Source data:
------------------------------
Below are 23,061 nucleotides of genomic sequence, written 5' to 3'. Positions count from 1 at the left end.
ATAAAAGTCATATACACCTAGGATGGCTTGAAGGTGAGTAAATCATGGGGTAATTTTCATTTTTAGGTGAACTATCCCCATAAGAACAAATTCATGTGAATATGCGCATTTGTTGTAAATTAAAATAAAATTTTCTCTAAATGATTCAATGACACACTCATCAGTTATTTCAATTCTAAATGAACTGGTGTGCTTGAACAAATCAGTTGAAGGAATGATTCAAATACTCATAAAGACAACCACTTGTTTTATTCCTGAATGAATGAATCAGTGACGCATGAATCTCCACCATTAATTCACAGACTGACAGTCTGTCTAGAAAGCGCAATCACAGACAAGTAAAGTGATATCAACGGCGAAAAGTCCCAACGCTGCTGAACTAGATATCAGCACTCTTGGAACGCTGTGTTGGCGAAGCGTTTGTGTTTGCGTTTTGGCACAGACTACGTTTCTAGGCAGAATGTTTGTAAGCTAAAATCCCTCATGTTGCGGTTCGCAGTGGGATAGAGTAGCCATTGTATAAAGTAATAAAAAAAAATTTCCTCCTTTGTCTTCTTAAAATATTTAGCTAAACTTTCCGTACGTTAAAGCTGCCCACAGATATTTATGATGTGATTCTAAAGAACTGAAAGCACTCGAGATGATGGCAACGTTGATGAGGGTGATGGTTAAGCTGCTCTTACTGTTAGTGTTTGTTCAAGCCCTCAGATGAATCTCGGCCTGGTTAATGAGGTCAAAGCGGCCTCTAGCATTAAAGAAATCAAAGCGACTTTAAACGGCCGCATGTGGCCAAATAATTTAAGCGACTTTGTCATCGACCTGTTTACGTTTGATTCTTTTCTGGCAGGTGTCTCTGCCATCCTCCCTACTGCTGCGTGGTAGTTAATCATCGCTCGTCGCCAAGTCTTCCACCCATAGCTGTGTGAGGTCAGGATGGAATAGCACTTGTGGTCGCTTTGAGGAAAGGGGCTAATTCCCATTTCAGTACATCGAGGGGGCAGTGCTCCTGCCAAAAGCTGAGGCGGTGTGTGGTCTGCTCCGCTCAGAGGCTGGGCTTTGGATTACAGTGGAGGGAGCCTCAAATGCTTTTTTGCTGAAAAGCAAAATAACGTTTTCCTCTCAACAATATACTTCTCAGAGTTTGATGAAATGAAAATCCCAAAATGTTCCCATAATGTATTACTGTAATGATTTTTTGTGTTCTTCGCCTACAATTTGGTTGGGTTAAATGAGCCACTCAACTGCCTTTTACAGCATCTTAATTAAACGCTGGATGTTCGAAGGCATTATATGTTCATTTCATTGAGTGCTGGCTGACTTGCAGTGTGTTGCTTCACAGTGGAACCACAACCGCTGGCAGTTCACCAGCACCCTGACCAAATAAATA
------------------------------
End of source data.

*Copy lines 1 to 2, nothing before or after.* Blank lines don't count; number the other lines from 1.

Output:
Below are 23,061 nucleotides of genomic sequence, written 5' to 3'. Positions count from 1 at the left end.
ATAAAAGTCATATACACCTAGGATGGCTTGAAGGTGAGTAAATCATGGGGTAATTTTCATTTTTAGGTGAACTATCCCCATAAGAACAAATTCATGTGAATATGCGCATTTGTTGTAAATTAAAATAAAATTTTCTCTAAATGATTCAATGACACACTCATCAGTTATTTCAATTCTAAATGAACTGGTGTGCTTGAACAAATCAGTTGAAGGAATGATTCAAATACTCATAAAGACAACCACTTGTTTTATTCCTGAATGAATGAATCAGTGACGCATGAATCTCCACCATTAATTCACAGACTGACAGTCTGTCTAGAAAGCGCAATCACAGACAAGTAAAGTGATATCAACGGCGAAAAGTCCCAACGCTGCTGAACTAGATATCAGCACTCTTGGAACGCTGTGTTGGCGAAGCGTTTGTGTTTGCGTTTTGGCACAGACTACGTTTCTAGGCAGAATGTTTGTAAGCTAAAATCCCTCATGTTGCGGTTCGCAGTGGGATAGAGTAGCCATTGTATAAAGTAATAAAAAAAAATTTCCTCCTTTGTCTTCTTAAAATATTTAGCTAAACTTTCCGTACGTTAAAGCTGCCCACAGATATTTATGATGTGATTCTAAAGAACTGAAAGCACTCGAGATGATGGCAACGTTGATGAGGGTGATGGTTAAGCTGCTCTTACTGTTAGTGTTTGTTCAAGCCCTCAGATGAATCTCGGCCTGGTTAATGAGGTCAAAGCGGCCTCTAGCATTAAAGAAATCAAAGCGACTTTAAACGGCCGCATGTGGCCAAATAATTTAAGCGACTTTGTCATCGACCTGTTTACGTTTGATTCTTTTCTGGCAGGTGTCTCTGCCATCCTCCCTACTGCTGCGTGGTAGTTAATCATCGCTCGTCGCCAAGTCTTCCACCCATAGCTGTGTGAGGTCAGGATGGAATAGCACTTGTGGTCGCTTTGAGGAAAGGGGCTAATTCCCATTTCAGTACATCGAGGGGGCAGTGCTCCTGCCAAAAGCTGAGGCGGTGTGTGGTCTGCTCCGCTCAGAGGCTGGGCTTTGGATTACAGTGGAGGGAGCCTCAAATGCTTTTTTGCTGAAAAGCAAAATAACGTTTTCCTCTCAACAATATACTTCTCAGAGTTTGATGAAATGAAAATCCCAAAATGTTCCCATAATGTATTACTGTAATGATTTTTTGTGTTCTTCGCCTACAATTTGGTTGGGTTAAATGAGCCACTCAACTGCCTTTTACAGCATCTTAATTAAACGCTGGATGTTCGAAGGCATTATATGTTCATTTCATTGAGTGCTGGCTGACTTGCAGTGTGTTGCTTCACAGTGGAACCACAACCGCTGGCAGTTCACCAGCACCCTGACCAAATAAATA